Sonia, interning at NKSC this summer, worked with the Unification Education program raising students’ awareness about North Korea. NKSC goes to middle and high schools around South Korea taking North Korean defectors to share their story and answer to students’ questions. These are the insights of her work.
What did you expect before taking part of the Unification Education program?
Not so much of expectations, but I did have a lot of questions regarding each workshop’s effectiveness, students’ reaction to the information provided, and of course how I would get to all the different schools in Korea, where we had Unification Education scheduled.
What was your role?
I was assigned with various tasks to assist the execution of workshops in the beginning, such as documenting them with pictures and videos to use in reports, and setting up the workshop location. Later on, however, I was able to learn more about the logistics of Unification Education as well, by leading the sessions to help make students more interactive, and contacting the lecturers and the hosting teachers beforehand.
Did you ever meet North Korean defectors before?
What were the reactions of the students?
Mostly positive. We incorporate quiz shows and Q&A sessions during which the students can ask whatever they want to the North Korean defector lecturers. They usually end up being curious about everything.
What feedback did you get from the students?
That the opportunity to meet and talk to defectors, while learning about the day-to-day life in North Korea is rare and valuable in giving them some food for thought. Sometimes though, high school students may say that the information from the lecture isn’t unknown and that they wish the workshop was more politically informative/detailed/difficult.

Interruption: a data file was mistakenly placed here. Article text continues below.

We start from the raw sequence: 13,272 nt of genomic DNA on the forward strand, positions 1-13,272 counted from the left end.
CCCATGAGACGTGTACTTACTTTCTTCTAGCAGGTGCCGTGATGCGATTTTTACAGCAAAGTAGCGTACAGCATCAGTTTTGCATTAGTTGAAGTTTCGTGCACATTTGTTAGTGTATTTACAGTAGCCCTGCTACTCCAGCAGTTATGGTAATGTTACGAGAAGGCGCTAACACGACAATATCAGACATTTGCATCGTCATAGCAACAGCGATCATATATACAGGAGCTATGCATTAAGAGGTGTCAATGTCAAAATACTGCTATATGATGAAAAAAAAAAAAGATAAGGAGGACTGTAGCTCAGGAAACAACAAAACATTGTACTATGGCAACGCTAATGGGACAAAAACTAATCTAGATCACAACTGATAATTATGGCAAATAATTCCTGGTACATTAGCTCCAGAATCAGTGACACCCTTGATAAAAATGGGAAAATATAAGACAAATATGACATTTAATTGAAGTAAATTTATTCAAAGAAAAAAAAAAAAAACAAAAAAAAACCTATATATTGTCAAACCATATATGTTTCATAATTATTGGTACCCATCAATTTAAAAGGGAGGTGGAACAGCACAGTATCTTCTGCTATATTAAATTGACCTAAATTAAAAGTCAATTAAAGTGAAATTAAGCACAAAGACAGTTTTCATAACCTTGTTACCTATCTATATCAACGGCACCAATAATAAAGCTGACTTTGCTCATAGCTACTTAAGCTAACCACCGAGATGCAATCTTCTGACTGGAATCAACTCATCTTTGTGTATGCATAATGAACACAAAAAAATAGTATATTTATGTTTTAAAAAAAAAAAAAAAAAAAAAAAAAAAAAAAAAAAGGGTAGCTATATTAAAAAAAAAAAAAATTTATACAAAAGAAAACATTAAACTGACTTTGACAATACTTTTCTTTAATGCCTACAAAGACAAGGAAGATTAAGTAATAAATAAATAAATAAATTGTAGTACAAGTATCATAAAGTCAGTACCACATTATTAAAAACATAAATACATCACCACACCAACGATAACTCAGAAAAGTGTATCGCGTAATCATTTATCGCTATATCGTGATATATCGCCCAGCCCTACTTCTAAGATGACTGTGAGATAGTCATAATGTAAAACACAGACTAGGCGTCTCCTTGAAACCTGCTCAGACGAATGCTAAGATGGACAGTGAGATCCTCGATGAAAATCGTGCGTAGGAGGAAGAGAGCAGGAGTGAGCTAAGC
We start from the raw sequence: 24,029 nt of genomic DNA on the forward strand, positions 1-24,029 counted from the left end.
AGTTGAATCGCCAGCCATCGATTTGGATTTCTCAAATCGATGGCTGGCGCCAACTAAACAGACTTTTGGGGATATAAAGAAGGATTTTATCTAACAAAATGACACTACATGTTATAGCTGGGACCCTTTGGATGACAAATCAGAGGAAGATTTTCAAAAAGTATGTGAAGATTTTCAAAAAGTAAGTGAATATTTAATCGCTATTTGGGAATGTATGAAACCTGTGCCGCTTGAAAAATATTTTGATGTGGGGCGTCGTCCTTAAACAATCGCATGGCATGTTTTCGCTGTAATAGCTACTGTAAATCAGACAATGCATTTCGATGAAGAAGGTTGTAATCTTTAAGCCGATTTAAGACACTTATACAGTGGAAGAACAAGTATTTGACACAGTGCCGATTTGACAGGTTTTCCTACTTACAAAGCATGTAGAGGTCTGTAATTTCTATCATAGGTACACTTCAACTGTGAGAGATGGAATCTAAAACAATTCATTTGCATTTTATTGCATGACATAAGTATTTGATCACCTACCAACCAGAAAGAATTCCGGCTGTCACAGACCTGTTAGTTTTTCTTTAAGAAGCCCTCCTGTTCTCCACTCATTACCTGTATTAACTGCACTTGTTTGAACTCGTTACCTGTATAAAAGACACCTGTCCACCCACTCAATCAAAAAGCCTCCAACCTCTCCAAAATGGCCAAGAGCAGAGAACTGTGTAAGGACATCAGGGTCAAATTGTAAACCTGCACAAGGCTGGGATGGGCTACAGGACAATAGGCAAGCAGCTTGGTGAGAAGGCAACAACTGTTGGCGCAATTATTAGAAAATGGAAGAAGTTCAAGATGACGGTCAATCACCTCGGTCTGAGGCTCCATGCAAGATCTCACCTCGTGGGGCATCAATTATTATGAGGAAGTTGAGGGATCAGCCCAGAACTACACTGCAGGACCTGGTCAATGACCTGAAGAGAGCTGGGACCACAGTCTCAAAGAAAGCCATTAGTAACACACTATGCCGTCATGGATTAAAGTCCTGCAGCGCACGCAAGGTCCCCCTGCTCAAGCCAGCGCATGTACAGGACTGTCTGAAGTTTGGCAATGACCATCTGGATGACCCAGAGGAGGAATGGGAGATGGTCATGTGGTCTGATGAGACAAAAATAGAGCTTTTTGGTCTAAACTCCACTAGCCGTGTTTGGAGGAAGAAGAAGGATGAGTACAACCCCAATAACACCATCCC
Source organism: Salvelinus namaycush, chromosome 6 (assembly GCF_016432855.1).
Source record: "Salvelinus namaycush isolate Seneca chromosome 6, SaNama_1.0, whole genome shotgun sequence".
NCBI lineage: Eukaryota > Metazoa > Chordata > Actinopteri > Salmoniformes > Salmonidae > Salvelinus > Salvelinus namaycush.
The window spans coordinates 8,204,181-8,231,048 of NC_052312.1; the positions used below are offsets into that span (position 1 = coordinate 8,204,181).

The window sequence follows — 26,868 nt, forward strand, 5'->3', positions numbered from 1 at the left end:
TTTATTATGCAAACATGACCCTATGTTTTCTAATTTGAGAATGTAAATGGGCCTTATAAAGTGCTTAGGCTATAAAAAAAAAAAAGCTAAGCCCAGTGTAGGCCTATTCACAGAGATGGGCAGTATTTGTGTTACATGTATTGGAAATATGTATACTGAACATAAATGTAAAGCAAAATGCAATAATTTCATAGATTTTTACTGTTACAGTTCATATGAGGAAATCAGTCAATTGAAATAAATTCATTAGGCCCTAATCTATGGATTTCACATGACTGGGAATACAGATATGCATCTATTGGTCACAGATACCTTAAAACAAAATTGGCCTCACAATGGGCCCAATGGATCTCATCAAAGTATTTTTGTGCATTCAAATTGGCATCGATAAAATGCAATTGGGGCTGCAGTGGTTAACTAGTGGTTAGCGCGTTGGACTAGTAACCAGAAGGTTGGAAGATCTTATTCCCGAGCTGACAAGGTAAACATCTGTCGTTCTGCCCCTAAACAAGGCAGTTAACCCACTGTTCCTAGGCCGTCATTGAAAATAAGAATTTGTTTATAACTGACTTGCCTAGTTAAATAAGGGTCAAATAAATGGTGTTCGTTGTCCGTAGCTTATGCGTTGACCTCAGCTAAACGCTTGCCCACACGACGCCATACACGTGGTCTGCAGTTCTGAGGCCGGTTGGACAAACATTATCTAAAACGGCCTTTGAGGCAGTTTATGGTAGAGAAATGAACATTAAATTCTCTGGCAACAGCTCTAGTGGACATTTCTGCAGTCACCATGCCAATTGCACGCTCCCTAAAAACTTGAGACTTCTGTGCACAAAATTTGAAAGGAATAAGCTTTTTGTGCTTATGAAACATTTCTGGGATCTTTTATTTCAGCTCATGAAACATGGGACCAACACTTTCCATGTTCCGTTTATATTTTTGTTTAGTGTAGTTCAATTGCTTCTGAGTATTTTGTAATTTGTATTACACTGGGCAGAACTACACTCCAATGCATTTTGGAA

What questions do the students ask?
It depends on where we go. Middle school students usually ask about the overall culture in North Korea and the differences between North and South (i.e. are there porn videos in North Korea? – and the answer is yes, by the way).
At high schools, we tend to get questions that are more complicated, about current events in North Korea, its position at the international level, repercussion of unification in the future, etc. But actually, we still always get asked about porn videos in North Korea. It’s a staple. The detailed accounts of the defectors’ journey are also frequently asked topics. Answers to that question differ as the defectors have all taken different routes, so it easily attracts the students’ interest.
Were the speakers comfortable talking to the young students?
Yes, they get trained and first participate as sub-speaker, who answers questions during Q&A session, rather than as the main lecturer.
What surprised you the most?
That regardless of the content that is already set and hence always the same, each workshop differs on so many levels depending on who the speaker is.
What is your opinion about the Unification Education activity of NKSC?
It’s important. And I find it unique that the NKSC helps South Koreans get to know North Korean youths more at a personal level albeit preexisting notions, while providing North Korean defectors a chance to share what they have to say, and make some money.